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Used cars harder to find
Supply not keeping up, as fewer vehicles on the market
Georgia Chrysler Jeep Dodge sales representative Joe Bohannon, center, shows recent Georgia Southern graduates Ryan Dobbs, far right, and Jonathan Pinner some pre-owned Jeeps on the lot Monday. Dobbs is interested in four-wheel-drive vehicles because of an anticipated move to Michigan and is comparing the benefits of a used-versus-new purchase. - photo by SCOTT BRYANT/staff

       It's the best time in years to sell your car. According to the Associated Press, people are holding on to cars and trucks for about a year longer than they did before the recession, which has created a tight supply of used vehicles.
       So few are on the market that prices have risen to their highest in at least 16 years. Dealers are paying an average of $11,660 for a used car or truck, up almost 30 percent since December 2008.
       "You're not going to find a situation like this very often," said Jonathan Banks, executive auto analyst for the National Automobile Dealers Association used car pricing guide.
       Frank Rozier, owner of Rozier Ford in Statesboro and immediate past chairman of the Georgia Automobile Dealers Association, agrees with Banks and feels it is an adjustment in the marketplace that was inevitable.
       "With manufacturers cutting back on production in the face of the recession, in conjunction with a decline in new automobile sales over the last two years, there really is a shortage of used cars," Rozier said. "What I am referring to are cars that are one to three years old. The demand is still there, but the supply is not."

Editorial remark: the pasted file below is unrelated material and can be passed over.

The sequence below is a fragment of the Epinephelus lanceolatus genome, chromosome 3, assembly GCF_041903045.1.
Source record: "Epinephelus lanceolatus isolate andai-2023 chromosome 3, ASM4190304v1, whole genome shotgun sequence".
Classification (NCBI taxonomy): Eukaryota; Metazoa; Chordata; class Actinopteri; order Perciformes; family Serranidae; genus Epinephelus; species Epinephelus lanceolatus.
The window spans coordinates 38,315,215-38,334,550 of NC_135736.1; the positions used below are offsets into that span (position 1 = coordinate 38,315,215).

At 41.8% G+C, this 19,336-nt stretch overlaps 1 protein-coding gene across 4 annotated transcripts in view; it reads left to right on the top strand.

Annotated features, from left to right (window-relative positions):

The rise in used car prices appears to be a byproduct of the recession. The average car on the road now is 10.6 years old, according to the Polk research firm. That's up from 9.8 years in the middle of 2007, a few months before the recession struck and people began to rethink major purchases.
       Joe Davis, owner of Georgia Chrysler Jeep Dodge in Statesboro, said in one way it is good for the consumer, and in another way it is not.
       "If you want to sell your car, you can certainly get more for it than you would a year or two ago," he said. "But, if you want to buy a used car, you are going to pay more. It affects us here at the dealership as well."
       Davis said he has had to become more creative in finding used automobiles to sell at his dealership.
       "I used to go down to the auction and pick up what we needed, but now I have to also go to other auctions further away to get what I need," he said. "I am calling all around. It certainly isn't as easy as it has been in the past."
       The run-up in prices for used cars has been so dramatic that it almost doesn't make sense to buy them anymore said David Whiston, an auto analyst for Morningstar. That's probably a good indication that prices are at or near a peak.
       "For just a little bit more, I can buy a brand new car," he said. "There's a tipping point. I think we are getting very close to seeing that."
       Rozier said a customer that would normally purchase a used vehicle, should really explore the new car market.
       "With the interest rates and rebates that are being offered, what you are going to pay for used versus is new is very comparable," he said.
       Manheim, a big auction house where dealers buy used cars, said prices this year are the highest since the company began collecting data in 1995. Tom Webb, chief economist there, predicts that used-car prices will rise for around two more months and then level off.
       Some predict that prices for used automobiles may fall in 2012 and beyond as more used cars come on the market. There are already signs that used-car prices will come down.
       Leasing was 21 percent of U.S. sales in February, which was up from 11 percent in 2009, according to Experian Automotive. That should bring more used cars onto the market as three-year leases end. Banks and auto company finance arms have also loosened up credit for people with poorer credit ratings, meaning more buyers can get a loan for a new car.
       "If you are going to buy a car and hold onto it for a long time, I would buy new," he said. "If you are one of those buyers that is trading a car in every two years or so, I might go another route. It just depends on what your needs are."

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